A medley of moptops for wildflower Wednesday, definitely one of the most distinctive alpine flowers – I just love the way they catch the light. They only flower for a brief time as soon as the snow melts, leaving their fluffy seed heads to decorate the meadows for the rest of the short alpine growing season.
Moptop, tow-headed baby, hippy on a stick, muppets of the mountains… The seed-heads of the western anemone have multiple nicknames. Many people liken them to characters from Dr Seuss books; to me they’re just moptops. I didn’t have much exposure to the Dr Seuss characters when I was a kid but what little I had I didn’t think much of; I have a vague recollection of thinking that it was kinda silly and unrealistic, even at a young age. So, forgive me if I shrug or even grit my teeth if one more person exclaims about how Dr Seuss-like they are!
It’s remarkable to see how tall they grow and how they dominate some meadows when they start off so small. But the best thing about them is the way they catch the light, be it afternoon, evening, or morning. And I can’t stop taking their picture when that happens!
How did it get to be wildflower Wednesday again already? The wildflowers are probably at their peak now and the late bloomers are starting to show up which means that, alas, the flowers will begin winding down soon. On show this week are lance-leaved stonecrop, small-flowered penstemon, the tiniest lupine you’ll ever see, arnica, spreading phlox, sulphur buckwheat, western anemone in its fluffy moptop phase, pink monkeyflower, and fringed grass-of-parnassus. Not shown are the intense red paintbrush, leather-leaved saxifrage, spotted saxifrage, pearly everlasting, purple aster, and partridgefoot among others.
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How did it get to be #wildflowerwednesday again already? The wildflowers are probably at their peak now and the late bloomers are starting to show up which means that, alas, the flowers will begin winding down soon. On show this week are lance-leaved stonecrop, small-flowered penstemon, the tiniest lupine you'll ever see, arnica, spreading phlox, sulphur buckwheat, western anemone in its fluffy moptop phase, pink monkeyflower, and fringed grass-of-parnassus. Not shown are the intense red paintbrush, leather-leaved saxifrage, spotted saxifrage, pearly everlasting, purple aster, and partridgefoot among others. #wildflowers #lanceleavedstonecrop #lupine #pinkmonkeyflower #smallfloweredpenstemon #spreadingphlox #sulphurbuckwheat #westernanemone #moptop #arnica #fringedgrassofparnassus #hiking #bchiking #hikebc #beautifulbc #beautifulbritishcolumbia #backpacking #coastmountains #explorebc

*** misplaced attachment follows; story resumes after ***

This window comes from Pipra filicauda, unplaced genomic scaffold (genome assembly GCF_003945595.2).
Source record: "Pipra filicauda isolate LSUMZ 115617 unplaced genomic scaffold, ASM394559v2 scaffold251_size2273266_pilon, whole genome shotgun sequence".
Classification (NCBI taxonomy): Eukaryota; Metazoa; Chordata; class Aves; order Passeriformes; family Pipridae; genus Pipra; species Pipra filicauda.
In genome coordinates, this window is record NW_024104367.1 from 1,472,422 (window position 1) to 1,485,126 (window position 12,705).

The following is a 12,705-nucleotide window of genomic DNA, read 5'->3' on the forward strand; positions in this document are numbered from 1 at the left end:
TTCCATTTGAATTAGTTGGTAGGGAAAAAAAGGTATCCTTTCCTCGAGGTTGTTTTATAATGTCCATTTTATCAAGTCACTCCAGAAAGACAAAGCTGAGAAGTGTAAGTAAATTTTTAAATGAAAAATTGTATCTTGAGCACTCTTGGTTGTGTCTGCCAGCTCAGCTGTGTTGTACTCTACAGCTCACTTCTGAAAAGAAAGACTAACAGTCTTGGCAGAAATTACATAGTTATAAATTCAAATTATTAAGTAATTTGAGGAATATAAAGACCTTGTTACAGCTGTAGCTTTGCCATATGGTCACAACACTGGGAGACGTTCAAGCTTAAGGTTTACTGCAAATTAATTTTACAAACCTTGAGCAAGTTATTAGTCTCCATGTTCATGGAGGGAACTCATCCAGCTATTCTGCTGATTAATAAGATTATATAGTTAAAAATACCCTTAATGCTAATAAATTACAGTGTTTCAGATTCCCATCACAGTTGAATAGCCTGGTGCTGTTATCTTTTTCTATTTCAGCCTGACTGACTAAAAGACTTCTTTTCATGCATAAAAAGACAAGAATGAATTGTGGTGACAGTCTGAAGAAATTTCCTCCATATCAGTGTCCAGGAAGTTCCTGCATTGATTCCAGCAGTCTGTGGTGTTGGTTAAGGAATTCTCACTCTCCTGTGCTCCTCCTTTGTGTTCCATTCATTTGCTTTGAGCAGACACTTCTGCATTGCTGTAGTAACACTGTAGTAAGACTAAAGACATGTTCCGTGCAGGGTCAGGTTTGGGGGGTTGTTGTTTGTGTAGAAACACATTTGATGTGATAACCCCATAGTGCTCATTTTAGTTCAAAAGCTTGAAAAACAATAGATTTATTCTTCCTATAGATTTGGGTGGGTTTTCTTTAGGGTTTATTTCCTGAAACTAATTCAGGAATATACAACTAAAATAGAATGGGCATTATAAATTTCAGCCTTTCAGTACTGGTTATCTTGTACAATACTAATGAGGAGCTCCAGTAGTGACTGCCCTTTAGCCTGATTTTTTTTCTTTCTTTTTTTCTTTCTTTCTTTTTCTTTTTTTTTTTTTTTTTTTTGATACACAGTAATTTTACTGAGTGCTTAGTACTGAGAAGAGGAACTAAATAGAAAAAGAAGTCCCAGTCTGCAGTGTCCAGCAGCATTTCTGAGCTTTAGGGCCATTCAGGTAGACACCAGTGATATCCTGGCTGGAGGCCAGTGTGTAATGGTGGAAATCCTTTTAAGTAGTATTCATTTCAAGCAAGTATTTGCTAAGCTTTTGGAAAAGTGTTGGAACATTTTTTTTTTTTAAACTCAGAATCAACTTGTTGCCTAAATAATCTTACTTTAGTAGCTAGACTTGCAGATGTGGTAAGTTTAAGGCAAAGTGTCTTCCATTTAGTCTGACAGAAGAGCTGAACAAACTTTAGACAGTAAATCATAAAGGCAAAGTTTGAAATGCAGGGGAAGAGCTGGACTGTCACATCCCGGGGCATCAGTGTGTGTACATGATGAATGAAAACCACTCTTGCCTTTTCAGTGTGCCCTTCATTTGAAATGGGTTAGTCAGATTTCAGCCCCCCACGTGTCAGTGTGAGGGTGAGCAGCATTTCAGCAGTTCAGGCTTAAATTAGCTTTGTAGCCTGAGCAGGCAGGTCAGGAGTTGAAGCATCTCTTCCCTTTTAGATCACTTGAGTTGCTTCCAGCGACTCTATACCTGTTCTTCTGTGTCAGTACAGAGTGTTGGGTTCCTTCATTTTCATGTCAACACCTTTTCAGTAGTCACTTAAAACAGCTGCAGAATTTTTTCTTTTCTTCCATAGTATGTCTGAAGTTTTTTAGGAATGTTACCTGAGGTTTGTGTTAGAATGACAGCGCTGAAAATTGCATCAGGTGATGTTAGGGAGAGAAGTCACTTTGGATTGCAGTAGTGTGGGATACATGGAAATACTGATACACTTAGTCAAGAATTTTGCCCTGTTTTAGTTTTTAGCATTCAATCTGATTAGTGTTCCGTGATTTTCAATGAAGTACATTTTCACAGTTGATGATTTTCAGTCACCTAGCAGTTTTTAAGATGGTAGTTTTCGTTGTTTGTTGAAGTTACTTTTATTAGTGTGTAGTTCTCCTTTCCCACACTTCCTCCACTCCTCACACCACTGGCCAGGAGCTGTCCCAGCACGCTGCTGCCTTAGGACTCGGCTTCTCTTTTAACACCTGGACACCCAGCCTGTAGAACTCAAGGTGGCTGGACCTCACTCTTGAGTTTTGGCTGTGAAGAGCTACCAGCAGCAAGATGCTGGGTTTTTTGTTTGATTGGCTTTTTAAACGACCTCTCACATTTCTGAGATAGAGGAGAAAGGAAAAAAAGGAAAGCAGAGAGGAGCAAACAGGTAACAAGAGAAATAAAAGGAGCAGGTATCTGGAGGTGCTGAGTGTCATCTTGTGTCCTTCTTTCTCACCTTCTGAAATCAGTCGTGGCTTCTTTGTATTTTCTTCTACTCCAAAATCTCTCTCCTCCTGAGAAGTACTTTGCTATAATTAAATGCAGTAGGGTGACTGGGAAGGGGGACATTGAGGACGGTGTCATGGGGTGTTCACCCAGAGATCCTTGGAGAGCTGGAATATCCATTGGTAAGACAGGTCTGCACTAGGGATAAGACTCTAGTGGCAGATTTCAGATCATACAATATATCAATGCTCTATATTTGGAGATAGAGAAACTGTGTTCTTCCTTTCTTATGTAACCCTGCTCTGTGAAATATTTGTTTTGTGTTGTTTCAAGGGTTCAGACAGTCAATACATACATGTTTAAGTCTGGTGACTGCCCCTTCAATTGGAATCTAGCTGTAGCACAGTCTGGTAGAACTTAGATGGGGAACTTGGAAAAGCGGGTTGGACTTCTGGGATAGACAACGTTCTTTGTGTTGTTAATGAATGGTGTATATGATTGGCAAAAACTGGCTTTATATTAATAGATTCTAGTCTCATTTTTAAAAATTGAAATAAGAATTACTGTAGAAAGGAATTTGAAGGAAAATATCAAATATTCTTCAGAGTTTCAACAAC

Another weekend, another backpacking trip, and another chance to catch the wildflower bloom in the high country. The first flush of flowers is done now: anemones have become moptops, while glacier lilies and others are only visible as seed pods. The next wave of favourites is showing up in force with flowers such as pink monkeyflower, broad-leaved willowherb, and fringed grass-of-Parnassus.
- Lance-leaved stonecrop in flower – they’re hard to see but this flower takes its name from the tiny pointy leaves at the base.
- Small-flowered penstemon – well-named, this little flower is usually only a few inches tall, and often really hard to photograph.
- Dwarf lupine – as tiny a flower as you’ll ever see, and so easy to miss; the leaves are not even an inch across!
- Arnica – not sure which type, but this little perfect trio in bloom was too good not to photograph.
- Spreading phlox – widespread in the dry alpine soil, it was great to find a near-perfect little patch, with a few flowers only just opening up.
- Sulphur buckwheat – this was remarkably widespread way up on the ridges above the treeline. We’ve only really seen it in Manning Park before so it was a nice surprise to find it here.
- Moptops of course! Who can resist moptops, especially when lit up by the late-afternoon sun?
- Pink monkeyflower – common in wet areas, and when they bloom, they really bloom!
- Fringed grass-of-Parnassus – one of my favourite late-season flowers (check out the little golf-ball flower buds!), I recently learned of its un-fringed cousin that grows in the UK.
I could spend hours crawling around photographing these and more, even though the bugs were as hungry as we’ve ever known them, especially the horseflies that managed to take a chunk or three out of me! Unfortunately, the flowers and bugs go hand-in-hand; it’s impossible to get one without the other. I suppose I should be grateful for the insects but sometimes…! 🙂